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Cheever, John (1912-1982)  

John Cheever, who was bisexual, gradually came to invest homosexuality with redemptive and transforming powers.

Cheever was born May 27, 1912, in Quincy, Massachusetts, the second son of Frederick Lincoln Cheever and Mary Devereaux Liley Cheever. Born to older parents, Cheever felt rejected and ignored as a child, and was haunted by the family story that his father had invited an abortionist to dinner during his mother's pregnancy: an incident Cheever included in both The Wapshot Chronicle (1957) and Falconer (1977). In 1926, Cheever's father lost his job as a salesman, and his mother opened a gift shop to support the family. Not only did these events heighten Cheever's feelings of neglect, but also led to his blaming his mother for "emasculating" his father.

In 1930, Cheever published his first story, "Expelled" (based on his own expulsion from the prestigious prep school, Thayer Academy), in The New Republic. Cheever's relationship with his brother Fred deepened while they were on a walking tour of Germany in 1931. The brothers moved to Boston in 1932 and shared an apartment until Cheever felt their relationship was becoming too "incestuous."

Fred helped Cheever support himself during these lean years even after Cheever moved to New York in 1934. On May 25, 1934, "Brooklyn Rooming House" appeared in The New Yorker, beginning Cheever's long association with the magazine.

In 1941, Cheever married Mary Winternitz and remained married to her throughout his life despite his numerous affairs with partners of both sexes. Cheever's first book, The Way Some People Live, was published in 1943, the same year the first of his three children was born.

Despite his own lack of a college education, Cheever taught for brief periods at Barnard, University of Iowa, and Boston College. An alcoholic for most of his life, Cheever was successfully treated in 1975 and spent the last seven years of his life sober.

Throughout a long and distinguished career, Cheever was recognized with many awards and honors, including the National Book Award (1957), the Pulitzer Prize (1978), and the National Medal for Literature (1982). On June 18, 1982, he died of cancer and was later buried in Norwell, Massachusetts.

Prior to the publication of Cheever's selected short stories in 1978, he was regarded by most critics as a writer of formulaic stories in "The New Yorker style" that dealt exclusively with middle-class suburban American life. What The Stories of John Cheever revealed, however, was that Cheever had employed various forms and explored many subjects (including homosexuality) in his stories. This realization of the breadth of Cheever's work led to his recognition as a master of the short story.

The treatment of homosexuality in Cheever's work can be broken into two periods, each of which reflects Cheever's feelings toward his own bisexuality at the time.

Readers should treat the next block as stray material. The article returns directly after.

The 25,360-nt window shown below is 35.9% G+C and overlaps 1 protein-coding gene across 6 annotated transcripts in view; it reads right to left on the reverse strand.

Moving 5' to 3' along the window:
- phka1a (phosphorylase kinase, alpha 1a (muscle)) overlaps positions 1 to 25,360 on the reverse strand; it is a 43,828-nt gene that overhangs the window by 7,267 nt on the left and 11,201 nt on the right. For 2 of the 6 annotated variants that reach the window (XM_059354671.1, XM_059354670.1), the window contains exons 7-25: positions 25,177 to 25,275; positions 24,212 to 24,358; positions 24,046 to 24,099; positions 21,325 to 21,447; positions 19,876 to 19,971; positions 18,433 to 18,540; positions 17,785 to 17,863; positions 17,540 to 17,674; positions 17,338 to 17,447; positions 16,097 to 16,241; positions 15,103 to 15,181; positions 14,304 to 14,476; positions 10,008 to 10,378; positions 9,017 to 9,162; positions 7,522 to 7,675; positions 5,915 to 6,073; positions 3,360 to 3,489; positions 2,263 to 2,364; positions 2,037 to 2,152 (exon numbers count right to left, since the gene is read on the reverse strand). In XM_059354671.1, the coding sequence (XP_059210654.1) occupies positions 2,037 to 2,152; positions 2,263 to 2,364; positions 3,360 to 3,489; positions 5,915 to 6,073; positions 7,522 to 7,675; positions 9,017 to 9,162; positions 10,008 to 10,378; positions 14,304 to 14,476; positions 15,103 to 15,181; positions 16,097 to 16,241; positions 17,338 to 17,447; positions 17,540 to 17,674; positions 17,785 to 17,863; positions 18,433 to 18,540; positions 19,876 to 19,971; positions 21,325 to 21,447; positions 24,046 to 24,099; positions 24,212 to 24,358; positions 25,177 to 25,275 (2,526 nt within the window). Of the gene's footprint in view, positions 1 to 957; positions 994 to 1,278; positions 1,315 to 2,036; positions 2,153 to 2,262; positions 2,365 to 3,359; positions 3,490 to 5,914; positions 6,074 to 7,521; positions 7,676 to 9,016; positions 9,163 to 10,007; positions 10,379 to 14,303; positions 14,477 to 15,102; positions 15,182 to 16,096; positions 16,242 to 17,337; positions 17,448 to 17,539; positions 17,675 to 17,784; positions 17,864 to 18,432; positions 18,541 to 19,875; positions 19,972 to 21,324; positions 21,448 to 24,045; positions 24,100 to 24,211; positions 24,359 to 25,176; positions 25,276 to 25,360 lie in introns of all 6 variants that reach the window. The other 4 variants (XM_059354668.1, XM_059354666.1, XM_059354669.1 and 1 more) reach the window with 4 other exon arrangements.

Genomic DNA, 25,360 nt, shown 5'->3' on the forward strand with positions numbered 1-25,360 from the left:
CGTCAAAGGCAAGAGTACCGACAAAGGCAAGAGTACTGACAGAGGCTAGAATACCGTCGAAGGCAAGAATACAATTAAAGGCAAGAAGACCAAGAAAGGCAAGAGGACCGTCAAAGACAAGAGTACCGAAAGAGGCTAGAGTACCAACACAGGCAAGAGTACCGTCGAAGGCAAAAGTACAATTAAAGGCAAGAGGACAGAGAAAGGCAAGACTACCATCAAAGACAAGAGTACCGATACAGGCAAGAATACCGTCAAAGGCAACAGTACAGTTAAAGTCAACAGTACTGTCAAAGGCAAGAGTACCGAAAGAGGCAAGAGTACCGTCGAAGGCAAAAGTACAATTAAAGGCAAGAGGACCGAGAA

In Cheever's early work, homosexuality is treated ambivalently, stereotypically, and humorously. The first stories Cheever wrote that contained homosexual overtones are "Late Gathering" (1931) and "The Brothers" (1937). Each of these explores the close bond between two young men that not only parallels Cheever's relationship with his brother, but also reflects the ambivalence he felt toward it.

In "Clancy in the Tower of Babel" (1953), Cheever dealt with homosexuality overtly for the first time. But his treatment is stereotypical; he portrays his homosexual characters as effeminate, hysterical, and tortured.

In The Wapshot Chronicle, Cheever's comic treatment of Coverly Wapshot's doubts about his sexual orientation on being pursued by a male coworker only partially masks Cheever's own apprehension and ambivalence toward his bisexuality during the late 1950s.

As Cheever became more accepting of his sexual orientation, however, it was reflected in his work. In his breakthrough novel Falconer, Cheever invests homosexuality with redemptive and transforming powers. Ezekiel Farragut, who is imprisoned for murder, acquires the ability to love only after his affair with a fellow prisoner.

In "The Leaves, the Lion-Fish, and the Bear" (1974) and Oh What A Paradise It Seems (1982), Cheever depicts bisexual experiences free of guilt or remorse within the context of marriages, signaling his acceptance of his own bisexuality.

Carmine Esposito


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A portrait of John Cheever by Stathis Orphanos.
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Cheever, Susan. Home Before Dark. New York: Bantam, 1991.

Collins, Robert G., ed. Critical Essays on John Cheever. Boston: G.K. Hall, 1982.

Donaldson, Scott. John Cheever: A Biography. New York: Random House, 1988.

Waldeland, Lynne. John Cheever. Boston: Twayne Publishers, 1979.


    Citation Information
    Author: Esposito, Carmine  
    Entry Title: Cheever, John  
    General Editor: Claude J. Summers  
    Publication Name: glbtq: An Encyclopedia of Gay, Lesbian, Bisexual,
Transgender, and Queer Culture
    Publication Date: 2002  
    Date Last Updated June 9, 2005  
    Web Address  
    Publisher glbtq, Inc.
1130 West Adams
Chicago, IL   60607
    Today's Date  
    Encyclopedia Copyright: © 2002-2006, glbtq, Inc.  
    Entry Copyright © 1995, 2002 New England Publishing Associates  


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